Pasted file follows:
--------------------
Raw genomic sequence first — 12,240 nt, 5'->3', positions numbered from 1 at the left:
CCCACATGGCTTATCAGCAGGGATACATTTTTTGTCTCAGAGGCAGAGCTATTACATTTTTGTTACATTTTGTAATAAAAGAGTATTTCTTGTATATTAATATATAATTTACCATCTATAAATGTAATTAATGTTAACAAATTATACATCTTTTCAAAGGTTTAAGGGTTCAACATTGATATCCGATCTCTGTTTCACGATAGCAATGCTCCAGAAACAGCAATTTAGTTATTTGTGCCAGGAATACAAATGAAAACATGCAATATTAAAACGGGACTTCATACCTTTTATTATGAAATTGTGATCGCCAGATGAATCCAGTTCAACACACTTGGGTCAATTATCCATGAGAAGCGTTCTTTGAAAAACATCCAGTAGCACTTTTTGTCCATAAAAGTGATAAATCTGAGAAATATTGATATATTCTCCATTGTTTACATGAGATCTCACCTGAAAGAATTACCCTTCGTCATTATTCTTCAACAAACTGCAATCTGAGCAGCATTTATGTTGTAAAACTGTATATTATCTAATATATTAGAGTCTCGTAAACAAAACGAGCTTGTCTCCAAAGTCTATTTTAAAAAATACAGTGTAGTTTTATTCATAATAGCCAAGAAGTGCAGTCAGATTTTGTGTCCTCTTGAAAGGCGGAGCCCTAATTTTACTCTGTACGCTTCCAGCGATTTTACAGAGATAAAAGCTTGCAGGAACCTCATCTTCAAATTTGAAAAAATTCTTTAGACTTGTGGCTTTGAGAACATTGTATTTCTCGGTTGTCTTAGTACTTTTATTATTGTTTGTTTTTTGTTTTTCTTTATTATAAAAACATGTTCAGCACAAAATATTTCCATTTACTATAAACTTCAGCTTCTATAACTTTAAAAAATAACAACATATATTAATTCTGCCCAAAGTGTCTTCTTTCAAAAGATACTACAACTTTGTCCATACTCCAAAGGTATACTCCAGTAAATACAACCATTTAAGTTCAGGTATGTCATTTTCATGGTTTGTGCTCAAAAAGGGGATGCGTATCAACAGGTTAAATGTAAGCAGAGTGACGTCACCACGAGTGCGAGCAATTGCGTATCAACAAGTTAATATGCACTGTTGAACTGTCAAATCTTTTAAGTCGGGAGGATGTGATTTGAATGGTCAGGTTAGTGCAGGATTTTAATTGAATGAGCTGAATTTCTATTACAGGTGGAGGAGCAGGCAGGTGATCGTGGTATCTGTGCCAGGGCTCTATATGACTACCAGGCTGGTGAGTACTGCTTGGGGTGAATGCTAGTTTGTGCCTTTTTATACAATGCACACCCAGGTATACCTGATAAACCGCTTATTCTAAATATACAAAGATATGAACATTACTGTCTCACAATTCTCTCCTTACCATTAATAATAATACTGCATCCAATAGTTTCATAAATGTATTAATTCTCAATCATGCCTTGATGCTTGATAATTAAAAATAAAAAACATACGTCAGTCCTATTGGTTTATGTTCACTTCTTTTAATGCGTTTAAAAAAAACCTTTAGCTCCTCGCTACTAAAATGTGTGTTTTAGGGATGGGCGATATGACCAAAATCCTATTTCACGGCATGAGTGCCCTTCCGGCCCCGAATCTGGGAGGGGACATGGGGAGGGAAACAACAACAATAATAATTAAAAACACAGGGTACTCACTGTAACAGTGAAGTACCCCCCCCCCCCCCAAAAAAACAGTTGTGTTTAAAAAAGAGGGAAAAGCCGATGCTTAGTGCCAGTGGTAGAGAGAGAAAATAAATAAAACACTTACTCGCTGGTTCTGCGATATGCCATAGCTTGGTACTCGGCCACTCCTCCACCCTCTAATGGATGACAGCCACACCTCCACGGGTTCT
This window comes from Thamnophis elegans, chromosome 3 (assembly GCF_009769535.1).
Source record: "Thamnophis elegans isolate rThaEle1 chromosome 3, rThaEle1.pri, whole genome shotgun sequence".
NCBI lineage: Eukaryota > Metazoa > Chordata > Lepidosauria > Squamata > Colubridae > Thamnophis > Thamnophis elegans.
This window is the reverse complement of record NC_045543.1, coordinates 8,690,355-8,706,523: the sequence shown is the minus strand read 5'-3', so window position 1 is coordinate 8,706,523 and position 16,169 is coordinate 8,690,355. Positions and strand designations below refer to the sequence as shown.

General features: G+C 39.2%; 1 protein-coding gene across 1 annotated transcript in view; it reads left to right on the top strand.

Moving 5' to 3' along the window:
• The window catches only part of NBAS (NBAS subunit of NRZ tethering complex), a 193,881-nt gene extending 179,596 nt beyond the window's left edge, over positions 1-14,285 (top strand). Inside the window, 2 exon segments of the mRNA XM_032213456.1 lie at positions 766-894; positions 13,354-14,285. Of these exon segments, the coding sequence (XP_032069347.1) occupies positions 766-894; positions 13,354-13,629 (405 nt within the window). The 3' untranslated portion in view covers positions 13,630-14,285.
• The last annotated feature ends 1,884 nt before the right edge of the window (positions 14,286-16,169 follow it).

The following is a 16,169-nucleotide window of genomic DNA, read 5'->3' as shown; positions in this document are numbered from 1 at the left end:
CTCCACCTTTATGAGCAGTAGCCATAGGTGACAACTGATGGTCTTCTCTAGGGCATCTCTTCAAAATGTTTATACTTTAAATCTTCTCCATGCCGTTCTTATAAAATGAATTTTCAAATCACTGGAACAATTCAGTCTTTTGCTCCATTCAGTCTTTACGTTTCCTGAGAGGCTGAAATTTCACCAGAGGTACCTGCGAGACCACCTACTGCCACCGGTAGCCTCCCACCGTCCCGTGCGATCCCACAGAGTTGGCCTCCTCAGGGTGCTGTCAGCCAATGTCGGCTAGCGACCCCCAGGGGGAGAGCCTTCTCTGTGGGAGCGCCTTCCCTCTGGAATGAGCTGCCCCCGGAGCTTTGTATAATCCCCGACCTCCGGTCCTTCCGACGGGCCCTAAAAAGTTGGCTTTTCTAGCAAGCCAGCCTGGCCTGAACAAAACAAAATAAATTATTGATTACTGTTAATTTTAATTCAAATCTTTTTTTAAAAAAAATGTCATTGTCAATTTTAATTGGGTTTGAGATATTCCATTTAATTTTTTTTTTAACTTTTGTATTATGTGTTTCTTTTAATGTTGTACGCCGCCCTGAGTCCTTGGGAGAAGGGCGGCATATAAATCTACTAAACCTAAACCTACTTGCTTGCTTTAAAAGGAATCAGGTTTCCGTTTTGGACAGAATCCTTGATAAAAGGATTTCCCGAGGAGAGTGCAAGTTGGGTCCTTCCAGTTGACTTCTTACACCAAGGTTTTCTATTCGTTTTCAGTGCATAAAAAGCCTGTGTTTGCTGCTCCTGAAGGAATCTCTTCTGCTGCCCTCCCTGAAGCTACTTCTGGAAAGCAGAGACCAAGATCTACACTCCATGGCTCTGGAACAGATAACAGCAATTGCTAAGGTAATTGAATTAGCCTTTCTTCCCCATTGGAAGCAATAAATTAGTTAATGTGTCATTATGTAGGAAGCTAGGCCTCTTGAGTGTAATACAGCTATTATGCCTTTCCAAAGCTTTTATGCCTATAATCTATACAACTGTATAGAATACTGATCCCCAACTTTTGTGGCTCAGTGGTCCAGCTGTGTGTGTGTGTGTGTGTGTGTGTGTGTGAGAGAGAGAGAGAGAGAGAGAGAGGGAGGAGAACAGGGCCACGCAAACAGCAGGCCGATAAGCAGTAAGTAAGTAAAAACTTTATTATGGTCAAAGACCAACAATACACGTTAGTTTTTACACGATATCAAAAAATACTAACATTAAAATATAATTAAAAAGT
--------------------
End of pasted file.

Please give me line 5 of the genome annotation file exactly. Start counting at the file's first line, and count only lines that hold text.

NCBI lineage: Eukaryota > Metazoa > Chordata > Lepidosauria > Squamata > Colubridae > Thamnophis > Thamnophis elegans.